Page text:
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David Bowie’s Ziggy Stardust and this cosmic 1971 classic are the twin totems of glam-rock. Expanded, remastered release! With Marc Bolan’s T. Rex, the blues got its first pair of platforms since Little Richard. Uniting lust, fantasy, and the 12-bar shuffle within the slickest of production packages, Electric Warrior forged a teen-friendly sound that would long prosper as “glam.” Seeing U.S. chart action courtesy of the timeless “Get It On (Bang A Gong),” the album would serve more as an oracle from which rockers far and wide would glean chops and style. Bowie would make use of the sonic sheen; punk rockers would employ its musical primitivism; and ’80s hair bands would take Bolan’s glitzy persona as a model for performance excess.
AllMusic Review by Steve Huey
The album that essentially kick-started the U.K. glam rock craze, Electric Warrior completes T. Rex’s transformation from hippie folk-rockers into flamboyant avatars of trashy rock & roll. There are a few vestiges of those early days remaining in the acoustic-driven ballads, but Electric Warrior spends most of its time in a swinging, hip-shaking groove powered by Marc Bolan’s warm electric guitar. The music recalls not just the catchy simplicity of early rock & roll, but also the implicit sexuality — except that here, Bolan gleefully hauls it to the surface, singing out loud what was once only communicated through the shimmying beat. He takes obvious delight in turning teenage bubblegum rock into campy sleaze, not to mention filling it with pseudo-psychedelic hippie poetry. In fact, Bolan sounds just as obsessed with the heavens as he does with sex, whether he’s singing about spiritual mysticism or begging a flying saucer to take him away. It’s all done with the same theatrical flair, but Tony Visconti’s spacious, echoing production makes it surprisingly convincing. Still, the real reason Electric Warrior stands the test of time so well — despite its intended disposability — is that it revels so freely in its own absurdity and willful lack of substance. Not taking himself at all seriously, Bolan is free to pursue whatever silly wordplay, cosmic fantasies, or non sequitur imagery he feels like; his abandonment of any pretense to art becomes, ironically, a statement in itself. Bolan’s lack of pomposity, back-to-basics songwriting, and elaborate theatrics went on to influence everything from hard rock to punk to new wave. But in the end, it’s that sense of playfulness, combined with a raft of irresistible hooks, that keeps Electric Warrior such an infectious, invigorating listen today.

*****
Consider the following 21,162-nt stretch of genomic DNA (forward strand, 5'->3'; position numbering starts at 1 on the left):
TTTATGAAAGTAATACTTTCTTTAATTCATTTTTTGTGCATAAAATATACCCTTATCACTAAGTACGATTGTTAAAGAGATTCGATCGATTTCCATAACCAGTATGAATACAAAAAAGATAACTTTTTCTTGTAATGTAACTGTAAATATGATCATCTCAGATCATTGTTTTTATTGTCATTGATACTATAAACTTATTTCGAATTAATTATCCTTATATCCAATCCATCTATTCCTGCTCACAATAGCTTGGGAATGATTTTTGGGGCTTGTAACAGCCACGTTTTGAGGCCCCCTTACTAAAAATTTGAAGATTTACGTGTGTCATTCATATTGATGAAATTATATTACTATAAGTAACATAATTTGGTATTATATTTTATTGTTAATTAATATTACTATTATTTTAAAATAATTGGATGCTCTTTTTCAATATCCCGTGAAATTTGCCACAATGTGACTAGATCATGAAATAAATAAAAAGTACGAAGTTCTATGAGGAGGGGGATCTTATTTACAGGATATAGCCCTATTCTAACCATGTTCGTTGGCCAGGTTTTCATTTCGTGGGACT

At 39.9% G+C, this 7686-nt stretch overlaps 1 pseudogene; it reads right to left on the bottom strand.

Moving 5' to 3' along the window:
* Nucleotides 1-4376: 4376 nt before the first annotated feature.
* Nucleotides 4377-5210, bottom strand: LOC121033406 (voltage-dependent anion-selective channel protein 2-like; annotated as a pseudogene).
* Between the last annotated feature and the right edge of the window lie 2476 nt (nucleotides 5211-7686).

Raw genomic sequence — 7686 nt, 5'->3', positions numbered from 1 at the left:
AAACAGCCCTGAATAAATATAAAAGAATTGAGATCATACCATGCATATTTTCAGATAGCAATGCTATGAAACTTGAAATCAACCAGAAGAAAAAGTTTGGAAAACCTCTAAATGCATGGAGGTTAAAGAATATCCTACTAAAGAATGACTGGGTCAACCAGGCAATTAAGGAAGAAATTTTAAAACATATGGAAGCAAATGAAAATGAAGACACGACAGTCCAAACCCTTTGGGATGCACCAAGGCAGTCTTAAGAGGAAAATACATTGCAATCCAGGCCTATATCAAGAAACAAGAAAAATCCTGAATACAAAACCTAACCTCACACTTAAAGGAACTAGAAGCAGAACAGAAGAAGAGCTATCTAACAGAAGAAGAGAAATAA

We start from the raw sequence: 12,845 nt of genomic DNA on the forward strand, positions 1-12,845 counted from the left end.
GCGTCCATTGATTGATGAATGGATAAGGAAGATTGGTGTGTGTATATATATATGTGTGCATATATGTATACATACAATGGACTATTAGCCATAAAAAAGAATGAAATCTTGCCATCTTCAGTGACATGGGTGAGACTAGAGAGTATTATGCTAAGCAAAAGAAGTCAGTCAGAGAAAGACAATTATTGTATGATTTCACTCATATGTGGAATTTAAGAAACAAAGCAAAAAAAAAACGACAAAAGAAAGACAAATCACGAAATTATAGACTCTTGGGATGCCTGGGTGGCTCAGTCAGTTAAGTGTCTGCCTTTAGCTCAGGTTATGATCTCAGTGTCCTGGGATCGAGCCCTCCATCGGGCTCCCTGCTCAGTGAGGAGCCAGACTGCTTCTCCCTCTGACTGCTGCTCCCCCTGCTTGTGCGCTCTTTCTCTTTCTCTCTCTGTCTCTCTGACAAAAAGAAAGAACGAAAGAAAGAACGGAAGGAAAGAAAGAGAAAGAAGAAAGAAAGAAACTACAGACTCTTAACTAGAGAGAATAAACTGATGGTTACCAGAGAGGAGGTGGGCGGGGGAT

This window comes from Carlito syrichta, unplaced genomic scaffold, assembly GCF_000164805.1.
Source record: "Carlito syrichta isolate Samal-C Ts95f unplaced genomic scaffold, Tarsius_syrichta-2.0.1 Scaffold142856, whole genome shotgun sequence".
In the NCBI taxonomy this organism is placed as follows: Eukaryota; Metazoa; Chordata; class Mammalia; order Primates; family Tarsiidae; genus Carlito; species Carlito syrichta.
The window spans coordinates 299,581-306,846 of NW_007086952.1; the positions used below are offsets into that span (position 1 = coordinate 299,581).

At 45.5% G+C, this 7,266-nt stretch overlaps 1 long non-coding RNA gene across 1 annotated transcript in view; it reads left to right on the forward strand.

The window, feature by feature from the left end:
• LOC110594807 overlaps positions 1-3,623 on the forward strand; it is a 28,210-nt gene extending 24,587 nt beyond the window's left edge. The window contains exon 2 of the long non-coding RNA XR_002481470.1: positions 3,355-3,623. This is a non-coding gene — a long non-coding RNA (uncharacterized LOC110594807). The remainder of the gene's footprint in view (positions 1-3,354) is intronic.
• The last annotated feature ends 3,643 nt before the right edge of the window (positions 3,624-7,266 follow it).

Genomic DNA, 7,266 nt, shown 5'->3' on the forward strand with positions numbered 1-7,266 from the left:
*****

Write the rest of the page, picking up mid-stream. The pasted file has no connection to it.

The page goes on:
2. Cosmic Dancer
5. Lean Woman Blues
2. Planet Queen
4. The Motivator
5. Life’s A Gas
6. Rip off